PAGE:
It's obvious that everyone had 'Twilight' on their mind when they bought the rights to Alex Finn's 'Beastly,' which brings that classic tale of 'Beauty and the Beast' to a contemporary setting. However, you're probably scratching your head and muttering out loud, "What the heck is 'Beastly'?" which is all the evidence that we need that this film simply vanished without a smidgen of its existence left on pop culture. Starring Vanessa Hudgens and Alex Pettyfer (yes, again), the film was made for cheap and it shows, resembling a CW pilot more than an actual film. The fact that it was shuffled from mid-2010 to early 2011 didn't help matters, and it died at the box office with a terrifying swiftness. Although it was low budget enough to turn a profit, the few who do remember it think of it only as one of the weaker and sillier 'Twilight' riffs and nothing more.
We like to imagine that there's an alternate universe where DJ Caruso's 'I Am Number Four' was a pretty good movie and not an instantly forgettable teen-centric sci-fi tale that impressed no one. We like to imagine that James Frey and Jobie Hughes's novel, which they wrote as "Pittacus Lore," was given more time in development and wasn't rushed through pre-production, filming and post-production in less than a year to meet a release date. We like to imagine that the pretty cool sci-fi universe hinted at in the film was given room to breathe and was the start of a reliable franchise. But, alas, this rushed, charm-free bomb feels about as manufactured and corporate as any movie made in the past decade.
If there was any film that looked capable of matching the 'Harry Potter' movie machine at the box office, it was 'Lemony Snicket's A Series of Unfortunate Events,' which looked ready to take ticket sales by storm in 2004. Based on the first three books in Daniel Handler's darkly comic and beloved series, the film emerged from a troubled development and production as a solid adaptation, slightly defanged but generally faithful to its source material. Alas, the film underperformed at the box office, but talk of a sequel still persisted, with Handler suggesting the series continue in stop-motion in 2009. Perhaps audiences weren't ready to embrace a family film franchise built around increasingly horribly things happening to the central characters. Perhaps audiences were finally tiring of star Jim Carrey, who had started to lose his luster around this time. Although the books went on to a well-received conclusion, the franchise stalled in its infancy.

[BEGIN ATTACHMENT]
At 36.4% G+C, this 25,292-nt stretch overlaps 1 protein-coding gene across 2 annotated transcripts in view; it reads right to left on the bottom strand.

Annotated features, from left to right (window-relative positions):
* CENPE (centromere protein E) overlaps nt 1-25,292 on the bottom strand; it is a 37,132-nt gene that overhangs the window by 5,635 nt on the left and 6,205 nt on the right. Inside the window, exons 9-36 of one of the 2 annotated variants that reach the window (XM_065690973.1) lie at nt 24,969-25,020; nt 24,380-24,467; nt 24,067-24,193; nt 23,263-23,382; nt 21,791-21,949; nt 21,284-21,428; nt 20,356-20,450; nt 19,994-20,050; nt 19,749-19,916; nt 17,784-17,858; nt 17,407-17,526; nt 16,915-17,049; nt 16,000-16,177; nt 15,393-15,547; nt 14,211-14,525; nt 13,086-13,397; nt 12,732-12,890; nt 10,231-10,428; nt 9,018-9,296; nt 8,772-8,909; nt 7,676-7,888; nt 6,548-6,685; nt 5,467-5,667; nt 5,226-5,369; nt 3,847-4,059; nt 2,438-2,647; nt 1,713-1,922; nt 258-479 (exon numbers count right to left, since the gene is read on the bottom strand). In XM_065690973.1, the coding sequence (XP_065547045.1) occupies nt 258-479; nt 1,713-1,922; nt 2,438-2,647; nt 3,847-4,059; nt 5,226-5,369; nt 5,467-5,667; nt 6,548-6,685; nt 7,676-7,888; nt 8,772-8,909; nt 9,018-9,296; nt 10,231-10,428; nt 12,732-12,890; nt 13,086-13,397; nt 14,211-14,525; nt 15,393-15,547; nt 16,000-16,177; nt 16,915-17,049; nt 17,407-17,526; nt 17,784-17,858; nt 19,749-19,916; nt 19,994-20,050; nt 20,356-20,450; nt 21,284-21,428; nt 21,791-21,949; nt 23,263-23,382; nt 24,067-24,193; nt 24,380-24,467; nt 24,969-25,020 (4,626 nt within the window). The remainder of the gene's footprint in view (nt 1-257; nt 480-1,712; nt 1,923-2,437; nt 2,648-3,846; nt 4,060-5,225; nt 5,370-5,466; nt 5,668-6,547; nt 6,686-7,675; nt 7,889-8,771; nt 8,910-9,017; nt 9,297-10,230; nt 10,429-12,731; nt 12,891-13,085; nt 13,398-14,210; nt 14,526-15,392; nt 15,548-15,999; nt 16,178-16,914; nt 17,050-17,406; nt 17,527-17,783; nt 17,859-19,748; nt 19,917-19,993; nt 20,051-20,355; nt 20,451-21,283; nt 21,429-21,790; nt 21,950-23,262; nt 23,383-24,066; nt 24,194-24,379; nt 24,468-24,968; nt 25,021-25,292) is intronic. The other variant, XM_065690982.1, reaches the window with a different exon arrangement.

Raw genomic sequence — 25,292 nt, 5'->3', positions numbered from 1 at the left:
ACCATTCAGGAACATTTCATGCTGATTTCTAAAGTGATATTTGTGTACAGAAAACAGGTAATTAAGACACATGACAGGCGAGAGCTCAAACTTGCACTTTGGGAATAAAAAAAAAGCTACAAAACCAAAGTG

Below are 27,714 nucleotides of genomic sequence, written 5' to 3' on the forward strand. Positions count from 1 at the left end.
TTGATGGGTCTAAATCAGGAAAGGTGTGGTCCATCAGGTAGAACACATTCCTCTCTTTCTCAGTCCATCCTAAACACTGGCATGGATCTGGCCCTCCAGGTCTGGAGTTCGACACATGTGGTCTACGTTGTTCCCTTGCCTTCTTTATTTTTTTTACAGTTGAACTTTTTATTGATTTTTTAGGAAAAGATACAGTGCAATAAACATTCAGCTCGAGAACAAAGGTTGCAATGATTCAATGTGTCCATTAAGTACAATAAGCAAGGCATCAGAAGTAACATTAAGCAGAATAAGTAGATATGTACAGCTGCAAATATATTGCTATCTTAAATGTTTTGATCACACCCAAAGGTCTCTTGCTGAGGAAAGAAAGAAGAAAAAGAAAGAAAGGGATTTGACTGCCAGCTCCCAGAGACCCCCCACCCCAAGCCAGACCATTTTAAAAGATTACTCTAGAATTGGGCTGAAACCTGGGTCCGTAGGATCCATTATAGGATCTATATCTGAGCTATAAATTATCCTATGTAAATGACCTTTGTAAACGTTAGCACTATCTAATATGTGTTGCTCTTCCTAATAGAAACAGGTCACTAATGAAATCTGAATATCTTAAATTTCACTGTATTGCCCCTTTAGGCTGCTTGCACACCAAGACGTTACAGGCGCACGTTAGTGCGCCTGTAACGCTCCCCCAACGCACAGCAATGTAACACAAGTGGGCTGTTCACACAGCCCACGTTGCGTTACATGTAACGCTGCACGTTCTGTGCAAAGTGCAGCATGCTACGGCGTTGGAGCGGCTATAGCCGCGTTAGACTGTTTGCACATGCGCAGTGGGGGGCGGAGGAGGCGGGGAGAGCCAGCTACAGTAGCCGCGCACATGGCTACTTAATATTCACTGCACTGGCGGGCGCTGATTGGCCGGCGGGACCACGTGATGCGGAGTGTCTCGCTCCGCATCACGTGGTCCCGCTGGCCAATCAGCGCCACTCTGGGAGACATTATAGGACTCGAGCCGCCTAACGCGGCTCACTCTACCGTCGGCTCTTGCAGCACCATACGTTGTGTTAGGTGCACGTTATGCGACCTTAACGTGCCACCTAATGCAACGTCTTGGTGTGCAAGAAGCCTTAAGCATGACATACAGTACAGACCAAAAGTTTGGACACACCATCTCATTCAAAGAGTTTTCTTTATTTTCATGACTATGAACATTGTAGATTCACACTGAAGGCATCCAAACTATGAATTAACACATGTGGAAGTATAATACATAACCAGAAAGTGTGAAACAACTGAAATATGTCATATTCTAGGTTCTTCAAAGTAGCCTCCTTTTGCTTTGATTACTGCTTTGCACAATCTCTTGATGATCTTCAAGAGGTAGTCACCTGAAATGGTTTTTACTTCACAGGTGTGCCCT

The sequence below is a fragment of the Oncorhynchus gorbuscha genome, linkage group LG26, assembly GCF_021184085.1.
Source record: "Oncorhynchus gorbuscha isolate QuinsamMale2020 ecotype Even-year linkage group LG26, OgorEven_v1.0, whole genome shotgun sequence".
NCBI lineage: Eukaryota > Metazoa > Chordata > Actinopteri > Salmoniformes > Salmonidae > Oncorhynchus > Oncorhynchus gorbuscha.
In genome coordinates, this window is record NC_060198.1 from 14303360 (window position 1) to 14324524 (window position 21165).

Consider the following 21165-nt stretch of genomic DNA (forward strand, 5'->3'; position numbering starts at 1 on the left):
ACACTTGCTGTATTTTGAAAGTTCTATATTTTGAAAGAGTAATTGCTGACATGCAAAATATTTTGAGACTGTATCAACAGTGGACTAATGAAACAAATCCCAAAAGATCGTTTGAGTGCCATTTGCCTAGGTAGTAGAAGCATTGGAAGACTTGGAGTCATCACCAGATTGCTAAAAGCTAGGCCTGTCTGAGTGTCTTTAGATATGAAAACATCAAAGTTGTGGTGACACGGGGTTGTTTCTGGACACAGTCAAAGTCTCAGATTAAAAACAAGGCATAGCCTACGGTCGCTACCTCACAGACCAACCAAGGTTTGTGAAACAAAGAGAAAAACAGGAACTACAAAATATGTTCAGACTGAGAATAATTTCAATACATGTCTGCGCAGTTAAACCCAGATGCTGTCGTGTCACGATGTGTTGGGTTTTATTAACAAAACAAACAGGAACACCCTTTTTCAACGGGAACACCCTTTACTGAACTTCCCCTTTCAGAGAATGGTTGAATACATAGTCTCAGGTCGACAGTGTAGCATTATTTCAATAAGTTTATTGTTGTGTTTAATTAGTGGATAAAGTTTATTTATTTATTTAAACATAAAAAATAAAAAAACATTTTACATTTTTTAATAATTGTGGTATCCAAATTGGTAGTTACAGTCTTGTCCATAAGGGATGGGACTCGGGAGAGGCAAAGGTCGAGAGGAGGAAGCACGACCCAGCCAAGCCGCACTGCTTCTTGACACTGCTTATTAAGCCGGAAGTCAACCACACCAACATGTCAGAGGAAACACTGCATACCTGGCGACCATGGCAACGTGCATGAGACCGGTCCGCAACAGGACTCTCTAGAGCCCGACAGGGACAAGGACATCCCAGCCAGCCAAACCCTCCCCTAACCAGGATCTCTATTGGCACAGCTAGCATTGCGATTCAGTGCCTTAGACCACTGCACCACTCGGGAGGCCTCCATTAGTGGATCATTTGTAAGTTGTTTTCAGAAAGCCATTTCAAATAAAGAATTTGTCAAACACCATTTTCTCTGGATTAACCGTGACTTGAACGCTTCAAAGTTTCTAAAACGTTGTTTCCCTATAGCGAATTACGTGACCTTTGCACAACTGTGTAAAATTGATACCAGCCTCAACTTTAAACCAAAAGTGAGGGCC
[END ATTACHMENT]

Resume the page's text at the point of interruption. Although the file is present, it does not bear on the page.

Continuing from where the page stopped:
If you think about 'Alex Rider: Operation Stormbreaker' for too long, you may start to get a little sad. After all, this movie looked like instant money in the bank. This was the mash-up of Harry Potter and James Bond that the world was demanding. The sadness expands beyond the surefire premise. This is not a standalone film; this is a film that everyone involved knew would be the start of a franchise. Star Alex Pettyfer knew he'd be playing this character for years to come. Watching 'Alex Rider: Stormbreaker' years after its release is like watching a confident runner trip right at the starting line. Sure, the 'Alex Rider' novels may not be as well known in the United States as they are in England. Sure, the film may have looked a little too 'Spy Kids' for discerning audiences. Sure, the finished film isn't particularly good. But still ... how do you screw this one up?
When New Line bought the rights to Phillip Pullman's 'His Dark Materials' trilogy in the wake of its incredible success with the 'Lord of the Rings' films, the studio thought it was sitting on top of the next blockbuster series. However, unlike J.R.R. Tolkien's simple, morally black-and-white fantasy world, Pullman's series proved trickier and more controversial. The path to the film's production was a mine field -- pressure to tone down the book's anti-religion stance resulted in changes that made fans (and the author) furious. Robbed of its bite, the final film is slight and forgettable, a beautifully designed adventure that lost its message in translation to the big screen. And it wasn't just an artistic failure -- the film's disappointing box office only exacerbated New Line's troubled financial situation, speeding them along on the road to bankruptcy. With no sequels and no fans, the film adaptation of 'The Golden Compass' is a footnote in its studio's downfall and little more.